• Imagine a text box control is used for first name and the field displays Paul. If the user comes to that record, the field is not empty, it already contains a name, which is this case is Paul. If the user clicks in the field and deletes Paul, the field becomes empty. It is not null
  • Imagine a field is used for first name. If the user comes to a new record, the field for the first name may be empty (if you did not give it a default value). In this case, the field is Null: it is not empty because it has never contained anything. If the user types a name, and then deletes it, the field is not considered Null anymore: it has become empty

To check whether an expression or the value of a control is null, you can call the IsNull() function. Its syntax is:

IsNull(Expression)

Also used on fields, the IsNull() function checks the state of a field (remember, this functions does not check whether a field is empty or not; it checks if the field has ever contained a value). If the field it null, this function returns True. If the field is not null, this function returns False.

 

Date and Time Functions

 

Current Data and Time

Microsoft Visual Basic provides various functions to perform date and time related operations. These functions allow you to add dates or times, find the difference between dates or times, or add constant values to dates or times.

The current date is represented by a function called Date. The Date() function is used to get the system date of the computer. You can use it to display today's date, provided your computer has the correct date.

The current time of the computer is represented by a function called Time. The Time() function is used to get the system time of the computer.

The Date() and Time() functions can be combined and are represented by a function called Now.

 

Day - Month - Year

The Day function is used to get the numeric value that represents a day in the month. It ranges from 1 to 31 included.

The formula of the Day function is Day(DateValue)

The Month function displays the numeric month of a date. It ranges from 1 to 12 included.

The formula of the Month function is Month(DateValue)

The Year function returns the numerical year of a date.

The formula is the Year function is Year(DateValue)

 

Adding a Date

The DateAdd function is used to add a date value to another date. It can be used to add a number of days, weeks, months, or years to another date. The formula for the DateAdd function is

DateAdd(Interval, Number, date)

Required, the Interval argument specifies the kind of value you want as a result. This argument will be enclosed between double quotes and can have one of the following values:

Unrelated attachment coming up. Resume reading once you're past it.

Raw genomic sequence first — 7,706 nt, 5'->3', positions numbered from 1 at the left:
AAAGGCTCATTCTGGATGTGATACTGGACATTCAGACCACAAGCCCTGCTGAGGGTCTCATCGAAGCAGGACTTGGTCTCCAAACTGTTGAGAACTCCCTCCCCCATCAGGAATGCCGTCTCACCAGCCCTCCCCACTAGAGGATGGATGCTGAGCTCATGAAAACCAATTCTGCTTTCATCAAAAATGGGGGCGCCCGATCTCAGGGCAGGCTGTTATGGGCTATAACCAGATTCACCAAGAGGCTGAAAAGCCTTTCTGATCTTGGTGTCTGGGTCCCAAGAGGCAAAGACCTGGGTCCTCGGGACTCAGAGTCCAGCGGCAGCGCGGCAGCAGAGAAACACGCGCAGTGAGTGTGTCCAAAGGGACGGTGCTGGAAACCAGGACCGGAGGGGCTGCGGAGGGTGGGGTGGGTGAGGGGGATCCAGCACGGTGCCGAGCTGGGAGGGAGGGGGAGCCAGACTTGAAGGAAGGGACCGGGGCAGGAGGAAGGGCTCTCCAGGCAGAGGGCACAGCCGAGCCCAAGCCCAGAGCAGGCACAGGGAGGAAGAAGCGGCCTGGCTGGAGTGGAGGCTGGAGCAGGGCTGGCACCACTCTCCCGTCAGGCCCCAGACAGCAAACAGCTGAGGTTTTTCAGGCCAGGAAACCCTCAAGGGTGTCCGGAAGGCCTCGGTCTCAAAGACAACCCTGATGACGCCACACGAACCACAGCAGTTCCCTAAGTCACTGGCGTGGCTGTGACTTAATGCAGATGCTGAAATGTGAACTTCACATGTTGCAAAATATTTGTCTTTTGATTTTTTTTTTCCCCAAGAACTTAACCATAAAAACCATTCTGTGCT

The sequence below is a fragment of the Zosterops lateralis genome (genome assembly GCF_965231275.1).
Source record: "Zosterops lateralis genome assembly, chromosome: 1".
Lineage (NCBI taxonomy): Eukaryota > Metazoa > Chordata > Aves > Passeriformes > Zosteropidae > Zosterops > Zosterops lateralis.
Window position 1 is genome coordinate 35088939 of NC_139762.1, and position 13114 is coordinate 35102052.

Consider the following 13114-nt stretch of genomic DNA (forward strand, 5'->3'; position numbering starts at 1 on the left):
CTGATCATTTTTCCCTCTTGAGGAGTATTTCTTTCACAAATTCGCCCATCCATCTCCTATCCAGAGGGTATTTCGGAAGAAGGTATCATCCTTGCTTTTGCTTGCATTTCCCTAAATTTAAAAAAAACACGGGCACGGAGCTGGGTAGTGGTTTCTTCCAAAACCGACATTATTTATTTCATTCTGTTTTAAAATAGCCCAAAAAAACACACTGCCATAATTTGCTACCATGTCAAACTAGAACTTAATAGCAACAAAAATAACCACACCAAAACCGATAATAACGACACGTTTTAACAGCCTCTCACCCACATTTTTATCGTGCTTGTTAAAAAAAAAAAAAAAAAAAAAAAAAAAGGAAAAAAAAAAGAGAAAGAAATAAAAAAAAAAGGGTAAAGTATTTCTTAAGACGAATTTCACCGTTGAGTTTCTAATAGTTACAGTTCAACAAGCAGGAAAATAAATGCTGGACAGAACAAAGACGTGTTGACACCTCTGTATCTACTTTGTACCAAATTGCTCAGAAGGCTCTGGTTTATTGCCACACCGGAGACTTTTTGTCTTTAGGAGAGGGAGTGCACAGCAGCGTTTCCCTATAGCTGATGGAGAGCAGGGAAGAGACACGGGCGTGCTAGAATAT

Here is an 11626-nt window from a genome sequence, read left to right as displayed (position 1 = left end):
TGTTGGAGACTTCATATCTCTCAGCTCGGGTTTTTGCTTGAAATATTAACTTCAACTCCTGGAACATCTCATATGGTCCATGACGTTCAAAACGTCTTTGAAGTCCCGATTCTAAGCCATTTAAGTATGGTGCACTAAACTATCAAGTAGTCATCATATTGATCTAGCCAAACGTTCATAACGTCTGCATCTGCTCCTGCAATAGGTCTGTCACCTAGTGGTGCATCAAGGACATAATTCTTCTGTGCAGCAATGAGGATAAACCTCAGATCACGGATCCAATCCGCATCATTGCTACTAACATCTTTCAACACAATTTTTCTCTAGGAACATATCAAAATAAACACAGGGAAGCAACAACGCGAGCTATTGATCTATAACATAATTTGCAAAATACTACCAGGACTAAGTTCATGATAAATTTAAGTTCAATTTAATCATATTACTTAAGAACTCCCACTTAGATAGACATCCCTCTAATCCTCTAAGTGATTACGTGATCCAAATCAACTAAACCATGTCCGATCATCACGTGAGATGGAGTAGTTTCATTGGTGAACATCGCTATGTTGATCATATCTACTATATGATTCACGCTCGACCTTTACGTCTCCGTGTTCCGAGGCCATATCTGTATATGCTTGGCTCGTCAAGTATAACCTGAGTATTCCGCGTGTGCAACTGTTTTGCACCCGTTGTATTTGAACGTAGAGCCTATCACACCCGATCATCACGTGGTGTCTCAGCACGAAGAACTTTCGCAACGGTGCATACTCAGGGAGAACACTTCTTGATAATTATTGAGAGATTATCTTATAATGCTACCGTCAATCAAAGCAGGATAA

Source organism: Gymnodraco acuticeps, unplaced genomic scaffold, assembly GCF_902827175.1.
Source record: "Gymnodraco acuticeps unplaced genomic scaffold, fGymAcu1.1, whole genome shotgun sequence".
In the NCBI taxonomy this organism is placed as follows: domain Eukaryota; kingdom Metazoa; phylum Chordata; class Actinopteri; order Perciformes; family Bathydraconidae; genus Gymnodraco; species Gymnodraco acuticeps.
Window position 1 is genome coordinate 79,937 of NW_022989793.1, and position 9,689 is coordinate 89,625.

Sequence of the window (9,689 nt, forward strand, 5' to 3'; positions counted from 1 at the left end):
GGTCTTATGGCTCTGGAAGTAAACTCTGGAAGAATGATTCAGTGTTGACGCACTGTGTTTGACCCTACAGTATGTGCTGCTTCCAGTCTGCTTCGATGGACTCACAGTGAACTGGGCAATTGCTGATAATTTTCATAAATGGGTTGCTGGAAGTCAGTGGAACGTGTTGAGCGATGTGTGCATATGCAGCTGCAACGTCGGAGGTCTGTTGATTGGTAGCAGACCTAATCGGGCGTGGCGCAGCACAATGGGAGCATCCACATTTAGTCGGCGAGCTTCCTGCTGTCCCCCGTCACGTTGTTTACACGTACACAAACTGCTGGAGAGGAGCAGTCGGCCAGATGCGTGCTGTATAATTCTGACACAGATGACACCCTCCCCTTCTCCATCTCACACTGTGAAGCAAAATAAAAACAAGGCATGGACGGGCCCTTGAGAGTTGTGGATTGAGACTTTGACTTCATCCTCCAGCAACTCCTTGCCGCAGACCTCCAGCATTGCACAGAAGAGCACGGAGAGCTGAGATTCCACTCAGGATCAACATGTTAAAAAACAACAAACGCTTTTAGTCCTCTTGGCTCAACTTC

Interval Used To Get
s Second
n Minute
h Hour
w Numeric Weekday
ww Week of the Year
d Day
y Numeric Day of the Year
m Month
q Quarter
yyyy Year

Required also, the Number argument specifies the number of units you want to add. If you set it as positive, its value will be added. On the other hand, if you want to subtract, make it negative.

The number represents the units of the Interval argument you want to add.

The date argument is the date to which you want to add the number.

 

Subtracting a Date

The DateDiff function is used to find the difference between two date or time values. It allows you to find the number of seconds, minutes, hours, days, weeks, months, or years from two valid date or time values. The DateDiff function takes 5 arguments, 3 are required and 2 are optional.

The formula of the function is

DateDiff(Interval, Date1, Date2, Option1, Option2)

Required, the Interval argument specifies what kind of value you want as a result. This argument will be enclosed between double quotes and can have one of the following values:

Interval Used To Get
s Second
n Minute
h Hour
w Numeric Weekday
ww Week of the Year
d Day
y Numeric Day of the Year
m Month
q Quarter
yyyy Year

Required also, the Date1 and Date2 argument specify the date or time values that will be used when performing the operation.

By default, the days of a week are counted starting on Sunday. If you want to start counting those days on another day, supply the Option1 argument using one of the following values: vbSunday, vbMonday, vbTuesday, vbWednesday, vbThursday, vbFriday, vbSaturday. There are other variances to that argument.

If your calculation involves weeks or finding the number of weeks, by default, the weeks are counted starting January 1st. If you want to count your weeks starting at a different date, use the Option2 argument to specify where the program should start.

 
 

Previous Copyright © 2004 FunctionX, Inc. Next